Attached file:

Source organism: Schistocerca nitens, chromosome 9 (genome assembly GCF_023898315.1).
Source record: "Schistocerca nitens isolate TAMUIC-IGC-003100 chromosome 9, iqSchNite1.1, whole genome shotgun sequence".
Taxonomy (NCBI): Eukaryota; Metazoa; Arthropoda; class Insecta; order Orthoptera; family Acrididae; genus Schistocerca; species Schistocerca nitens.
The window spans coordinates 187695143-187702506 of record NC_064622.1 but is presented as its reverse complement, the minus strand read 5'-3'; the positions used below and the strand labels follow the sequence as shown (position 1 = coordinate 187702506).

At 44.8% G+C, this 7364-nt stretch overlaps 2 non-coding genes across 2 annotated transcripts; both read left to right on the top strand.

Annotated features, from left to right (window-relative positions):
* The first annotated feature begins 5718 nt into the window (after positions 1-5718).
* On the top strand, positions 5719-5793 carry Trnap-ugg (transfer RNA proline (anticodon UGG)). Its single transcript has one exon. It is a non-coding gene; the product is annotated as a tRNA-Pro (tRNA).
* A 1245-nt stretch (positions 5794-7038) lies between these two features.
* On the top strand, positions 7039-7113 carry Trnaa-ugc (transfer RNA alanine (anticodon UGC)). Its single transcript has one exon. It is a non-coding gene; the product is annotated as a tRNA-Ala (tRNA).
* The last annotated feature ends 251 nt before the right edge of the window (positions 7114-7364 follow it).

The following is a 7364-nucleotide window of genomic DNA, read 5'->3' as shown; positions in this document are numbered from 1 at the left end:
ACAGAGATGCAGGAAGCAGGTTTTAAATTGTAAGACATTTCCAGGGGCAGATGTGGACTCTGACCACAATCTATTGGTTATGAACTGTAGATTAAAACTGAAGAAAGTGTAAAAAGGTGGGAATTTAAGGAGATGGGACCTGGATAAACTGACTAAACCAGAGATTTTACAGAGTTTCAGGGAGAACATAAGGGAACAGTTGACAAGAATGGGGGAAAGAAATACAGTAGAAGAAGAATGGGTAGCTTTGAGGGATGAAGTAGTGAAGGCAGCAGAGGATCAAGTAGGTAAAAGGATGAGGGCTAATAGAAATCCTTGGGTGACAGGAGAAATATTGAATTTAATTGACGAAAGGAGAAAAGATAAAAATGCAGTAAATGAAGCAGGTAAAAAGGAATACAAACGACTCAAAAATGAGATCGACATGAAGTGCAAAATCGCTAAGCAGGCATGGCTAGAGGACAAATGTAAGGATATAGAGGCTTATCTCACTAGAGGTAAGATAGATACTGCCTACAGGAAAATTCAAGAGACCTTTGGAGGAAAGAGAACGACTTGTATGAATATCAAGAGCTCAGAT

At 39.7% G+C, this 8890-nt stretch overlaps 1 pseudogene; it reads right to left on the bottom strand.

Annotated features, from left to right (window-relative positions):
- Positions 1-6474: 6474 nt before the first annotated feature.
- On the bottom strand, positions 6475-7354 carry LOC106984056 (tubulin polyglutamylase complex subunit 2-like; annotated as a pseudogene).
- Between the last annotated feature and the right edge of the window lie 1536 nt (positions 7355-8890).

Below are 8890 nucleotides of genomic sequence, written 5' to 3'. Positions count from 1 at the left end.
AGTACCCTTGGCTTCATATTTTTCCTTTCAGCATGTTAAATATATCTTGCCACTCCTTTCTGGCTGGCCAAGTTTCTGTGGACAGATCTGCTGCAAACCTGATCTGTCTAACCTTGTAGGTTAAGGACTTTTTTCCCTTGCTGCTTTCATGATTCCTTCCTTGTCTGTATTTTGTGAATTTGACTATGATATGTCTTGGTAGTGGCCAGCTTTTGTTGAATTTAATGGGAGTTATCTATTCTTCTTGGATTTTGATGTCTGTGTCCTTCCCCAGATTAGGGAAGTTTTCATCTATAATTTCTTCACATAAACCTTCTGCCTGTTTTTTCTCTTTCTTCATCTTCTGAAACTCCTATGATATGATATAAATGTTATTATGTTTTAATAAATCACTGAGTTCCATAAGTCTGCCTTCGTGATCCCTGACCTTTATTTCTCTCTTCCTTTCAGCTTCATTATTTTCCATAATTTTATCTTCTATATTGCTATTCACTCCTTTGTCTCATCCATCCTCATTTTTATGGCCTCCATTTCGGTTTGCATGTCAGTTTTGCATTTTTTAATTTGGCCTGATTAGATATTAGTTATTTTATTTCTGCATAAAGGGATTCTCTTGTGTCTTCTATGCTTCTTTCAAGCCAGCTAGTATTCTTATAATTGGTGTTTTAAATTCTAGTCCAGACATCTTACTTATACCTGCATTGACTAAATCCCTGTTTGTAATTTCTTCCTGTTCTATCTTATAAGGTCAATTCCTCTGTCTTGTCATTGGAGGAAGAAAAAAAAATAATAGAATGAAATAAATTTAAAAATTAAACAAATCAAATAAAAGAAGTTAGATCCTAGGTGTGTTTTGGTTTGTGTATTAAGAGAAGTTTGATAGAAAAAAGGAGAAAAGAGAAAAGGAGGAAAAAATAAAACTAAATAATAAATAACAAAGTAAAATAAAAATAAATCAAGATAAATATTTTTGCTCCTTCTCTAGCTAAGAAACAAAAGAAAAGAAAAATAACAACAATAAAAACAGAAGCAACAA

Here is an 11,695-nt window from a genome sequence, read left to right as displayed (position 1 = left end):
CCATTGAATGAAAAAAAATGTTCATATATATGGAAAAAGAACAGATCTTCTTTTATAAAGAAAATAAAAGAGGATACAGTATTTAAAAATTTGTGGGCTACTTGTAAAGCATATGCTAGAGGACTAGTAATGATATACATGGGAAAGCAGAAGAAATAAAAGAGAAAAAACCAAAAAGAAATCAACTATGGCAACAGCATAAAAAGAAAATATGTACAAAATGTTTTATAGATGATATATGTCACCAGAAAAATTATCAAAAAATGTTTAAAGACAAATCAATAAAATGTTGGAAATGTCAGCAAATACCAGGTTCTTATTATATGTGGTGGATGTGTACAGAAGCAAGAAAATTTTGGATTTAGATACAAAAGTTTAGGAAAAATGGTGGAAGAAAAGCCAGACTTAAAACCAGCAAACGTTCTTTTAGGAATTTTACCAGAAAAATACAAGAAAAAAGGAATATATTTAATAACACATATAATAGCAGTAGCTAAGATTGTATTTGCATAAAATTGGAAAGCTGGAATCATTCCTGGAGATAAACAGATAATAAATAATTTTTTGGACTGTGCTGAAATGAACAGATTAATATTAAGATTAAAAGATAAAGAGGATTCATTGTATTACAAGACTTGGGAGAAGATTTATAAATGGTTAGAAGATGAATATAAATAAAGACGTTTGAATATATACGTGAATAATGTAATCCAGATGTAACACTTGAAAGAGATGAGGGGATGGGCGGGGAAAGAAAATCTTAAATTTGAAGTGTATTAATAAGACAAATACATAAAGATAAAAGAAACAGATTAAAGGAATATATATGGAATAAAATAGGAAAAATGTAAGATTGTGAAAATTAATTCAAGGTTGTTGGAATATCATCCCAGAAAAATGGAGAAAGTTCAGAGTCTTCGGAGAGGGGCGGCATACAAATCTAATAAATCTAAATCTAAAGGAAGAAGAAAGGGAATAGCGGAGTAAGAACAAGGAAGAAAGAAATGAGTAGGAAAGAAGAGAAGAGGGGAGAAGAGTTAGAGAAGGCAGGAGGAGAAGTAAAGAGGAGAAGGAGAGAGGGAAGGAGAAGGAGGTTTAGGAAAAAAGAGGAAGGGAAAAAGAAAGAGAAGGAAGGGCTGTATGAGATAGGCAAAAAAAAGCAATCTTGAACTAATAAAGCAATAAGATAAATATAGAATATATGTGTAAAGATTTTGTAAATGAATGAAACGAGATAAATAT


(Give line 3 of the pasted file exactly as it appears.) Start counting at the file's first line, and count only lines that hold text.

Taxonomy (NCBI): Eukaryota; Metazoa; Arthropoda; class Insecta; order Orthoptera; family Acrididae; genus Schistocerca; species Schistocerca nitens.